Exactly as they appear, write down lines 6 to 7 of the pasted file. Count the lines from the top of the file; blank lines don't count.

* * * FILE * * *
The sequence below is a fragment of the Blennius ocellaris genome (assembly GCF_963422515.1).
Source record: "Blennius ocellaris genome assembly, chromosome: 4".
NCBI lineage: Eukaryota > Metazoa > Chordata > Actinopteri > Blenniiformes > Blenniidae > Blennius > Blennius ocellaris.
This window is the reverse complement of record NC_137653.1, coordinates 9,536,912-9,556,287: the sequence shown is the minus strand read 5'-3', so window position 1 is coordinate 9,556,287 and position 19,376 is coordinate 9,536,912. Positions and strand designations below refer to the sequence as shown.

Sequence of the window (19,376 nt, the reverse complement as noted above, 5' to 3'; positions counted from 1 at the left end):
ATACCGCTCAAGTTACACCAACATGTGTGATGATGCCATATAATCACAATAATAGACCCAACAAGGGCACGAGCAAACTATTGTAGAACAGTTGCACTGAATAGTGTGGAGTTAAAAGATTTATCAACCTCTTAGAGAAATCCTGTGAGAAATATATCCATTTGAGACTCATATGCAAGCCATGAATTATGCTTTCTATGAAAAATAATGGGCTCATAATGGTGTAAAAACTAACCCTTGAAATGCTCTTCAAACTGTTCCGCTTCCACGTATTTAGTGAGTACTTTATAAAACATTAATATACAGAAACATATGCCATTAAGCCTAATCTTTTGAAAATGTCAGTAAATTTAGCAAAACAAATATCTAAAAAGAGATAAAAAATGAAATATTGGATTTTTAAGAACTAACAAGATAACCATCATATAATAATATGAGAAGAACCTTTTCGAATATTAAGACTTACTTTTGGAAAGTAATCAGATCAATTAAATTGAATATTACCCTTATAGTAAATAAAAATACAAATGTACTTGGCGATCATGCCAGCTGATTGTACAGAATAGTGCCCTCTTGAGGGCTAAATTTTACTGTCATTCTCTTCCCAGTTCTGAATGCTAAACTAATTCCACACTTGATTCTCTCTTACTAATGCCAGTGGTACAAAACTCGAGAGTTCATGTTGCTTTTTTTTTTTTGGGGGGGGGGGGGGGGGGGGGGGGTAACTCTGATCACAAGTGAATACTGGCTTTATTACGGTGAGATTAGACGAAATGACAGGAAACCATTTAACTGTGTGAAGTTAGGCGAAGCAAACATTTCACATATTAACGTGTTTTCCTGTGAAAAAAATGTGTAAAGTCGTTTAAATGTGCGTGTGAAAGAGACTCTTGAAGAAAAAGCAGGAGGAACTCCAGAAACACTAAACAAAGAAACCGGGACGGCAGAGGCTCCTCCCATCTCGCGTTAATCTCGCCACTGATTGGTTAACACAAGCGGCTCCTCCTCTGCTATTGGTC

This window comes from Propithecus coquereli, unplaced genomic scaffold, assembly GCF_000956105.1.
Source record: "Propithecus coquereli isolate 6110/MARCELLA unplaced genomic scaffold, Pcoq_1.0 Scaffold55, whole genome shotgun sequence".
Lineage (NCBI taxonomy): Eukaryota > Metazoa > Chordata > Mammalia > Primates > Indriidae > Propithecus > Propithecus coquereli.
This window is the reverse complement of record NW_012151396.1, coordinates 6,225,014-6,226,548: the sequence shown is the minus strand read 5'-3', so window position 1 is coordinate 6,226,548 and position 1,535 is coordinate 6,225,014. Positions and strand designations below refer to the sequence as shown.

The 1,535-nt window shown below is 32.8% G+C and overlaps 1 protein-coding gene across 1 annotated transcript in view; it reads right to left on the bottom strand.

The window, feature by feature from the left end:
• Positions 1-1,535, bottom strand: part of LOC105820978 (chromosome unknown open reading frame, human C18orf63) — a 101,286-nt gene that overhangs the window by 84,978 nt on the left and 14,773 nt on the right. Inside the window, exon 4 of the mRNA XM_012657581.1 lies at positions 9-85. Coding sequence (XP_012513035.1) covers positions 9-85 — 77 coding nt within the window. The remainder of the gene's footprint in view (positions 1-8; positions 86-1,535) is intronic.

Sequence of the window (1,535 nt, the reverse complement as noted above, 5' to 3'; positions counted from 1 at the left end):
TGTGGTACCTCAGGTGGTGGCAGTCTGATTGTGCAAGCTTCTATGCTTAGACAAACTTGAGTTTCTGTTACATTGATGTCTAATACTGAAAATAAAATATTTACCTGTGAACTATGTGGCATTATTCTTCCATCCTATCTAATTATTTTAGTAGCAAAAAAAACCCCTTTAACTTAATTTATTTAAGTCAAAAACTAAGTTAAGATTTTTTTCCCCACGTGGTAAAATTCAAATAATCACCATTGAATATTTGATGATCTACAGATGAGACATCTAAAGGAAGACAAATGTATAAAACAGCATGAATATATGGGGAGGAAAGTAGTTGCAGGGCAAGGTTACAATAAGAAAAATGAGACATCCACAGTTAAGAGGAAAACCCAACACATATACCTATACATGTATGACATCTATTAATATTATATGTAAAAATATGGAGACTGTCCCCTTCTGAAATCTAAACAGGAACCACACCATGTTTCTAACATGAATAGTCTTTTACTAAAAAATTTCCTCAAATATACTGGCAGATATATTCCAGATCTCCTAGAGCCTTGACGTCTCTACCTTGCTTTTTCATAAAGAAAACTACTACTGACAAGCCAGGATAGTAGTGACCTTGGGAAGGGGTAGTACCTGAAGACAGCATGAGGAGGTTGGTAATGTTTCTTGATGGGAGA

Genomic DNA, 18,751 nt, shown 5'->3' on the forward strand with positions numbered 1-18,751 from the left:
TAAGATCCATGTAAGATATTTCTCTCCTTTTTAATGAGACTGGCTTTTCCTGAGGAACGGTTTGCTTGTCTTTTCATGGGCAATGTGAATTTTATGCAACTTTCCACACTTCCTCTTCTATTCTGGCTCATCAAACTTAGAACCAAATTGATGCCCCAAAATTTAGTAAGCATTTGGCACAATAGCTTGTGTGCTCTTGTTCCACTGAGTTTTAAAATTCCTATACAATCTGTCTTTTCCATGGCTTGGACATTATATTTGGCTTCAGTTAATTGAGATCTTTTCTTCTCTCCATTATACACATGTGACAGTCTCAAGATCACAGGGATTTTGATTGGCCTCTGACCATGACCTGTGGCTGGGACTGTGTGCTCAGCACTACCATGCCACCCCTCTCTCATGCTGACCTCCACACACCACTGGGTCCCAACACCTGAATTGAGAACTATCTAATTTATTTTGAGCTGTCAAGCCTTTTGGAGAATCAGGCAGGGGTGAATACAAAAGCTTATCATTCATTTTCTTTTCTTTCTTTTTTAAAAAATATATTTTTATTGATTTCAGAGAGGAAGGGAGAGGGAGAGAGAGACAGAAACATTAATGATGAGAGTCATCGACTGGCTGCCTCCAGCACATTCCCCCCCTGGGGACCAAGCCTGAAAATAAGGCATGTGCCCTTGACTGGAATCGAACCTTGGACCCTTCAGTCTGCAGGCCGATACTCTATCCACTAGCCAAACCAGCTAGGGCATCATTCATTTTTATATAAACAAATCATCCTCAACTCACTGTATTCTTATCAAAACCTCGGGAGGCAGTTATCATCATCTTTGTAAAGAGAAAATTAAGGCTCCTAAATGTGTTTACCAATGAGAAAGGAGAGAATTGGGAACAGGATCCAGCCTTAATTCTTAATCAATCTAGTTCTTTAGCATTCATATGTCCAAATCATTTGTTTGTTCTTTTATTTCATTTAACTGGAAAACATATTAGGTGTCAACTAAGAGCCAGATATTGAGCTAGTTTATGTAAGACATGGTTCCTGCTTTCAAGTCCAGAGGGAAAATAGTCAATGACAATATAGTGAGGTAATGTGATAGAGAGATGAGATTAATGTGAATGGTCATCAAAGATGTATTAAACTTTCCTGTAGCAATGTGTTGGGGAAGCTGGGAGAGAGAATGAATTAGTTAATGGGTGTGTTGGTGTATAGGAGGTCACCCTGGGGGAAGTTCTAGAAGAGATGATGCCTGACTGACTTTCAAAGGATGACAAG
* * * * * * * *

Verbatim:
ATACCGCTCAAGTTACACCAACATGTGTGATGATGCCATATAATCACAATAATAGACCCAACAAGGGCACGAGCAAACTATTGTAGAACAGTTGCACTGAATAGTGTGGAGTTAAAAGATTTATCAACCTCTTAGAGAAATCCTGTGAGAAATATATCCATTTGAGACTCATATGCAAGCCATGAATTATGCTTTCTATGAAAAATAATGGGCTCATAATGGTGTAAAAACTAACCCTTGAAATGCTCTTCAAACTGTTCCGCTTCCACGTATTTAGTGAGTACTTTATAAAACATTAATATACAGAAACATATGCCATTAAGCCTAATCTTTTGAAAATGTCAGTAAATTTAGCAAAACAAATATCTAAAAAGAGATAAAAAATGAAATATTGGATTTTTAAGAACTAACAAGATAACCATCATATAATAATATGAGAAGAACCTTTTCGAATATTAAGACTTACTTTTGGAAAGTAATCAGATCAATTAAATTGAATATTACCCTTATAGTAAATAAAAATACAAATGTACTTGGCGATCATGCCAGCTGATTGTACAGAATAGTGCCCTCTTGAGGGCTAAATTTTACTGTCATTCTCTTCCCAGTTCTGAATGCTAAACTAATTCCACACTTGATTCTCTCTTACTAATGCCAGTGGTACAAAACTCGAGAGTTCATGTTGCTTTTTTTTTTTTGGGGGGGGGGGGGGGGGGGGGGGGTAACTCTGATCACAAGTGAATACTGGCTTTATTACGGTGAGATTAGACGAAATGACAGGAAACCATTTAACTGTGTGAAGTTAGGCGAAGCAAACATTTCACATATTAACGTGTTTTCCTGTGAAAAAAATGTGTAAAGTCGTTTAAATGTGCGTGTGAAAGAGACTCTTGAAGAAAAAGCAGGAGGAACTCCAGAAACACTAAACAAAGAAACCGGGACGGCAGAGGCTCCTCCCATCTCGCGTTAATCTCGCCACTGATTGGTTAACACAAGCGGCTCCTCCTCTGCTATTGGTC

This window comes from Propithecus coquereli, unplaced genomic scaffold, assembly GCF_000956105.1.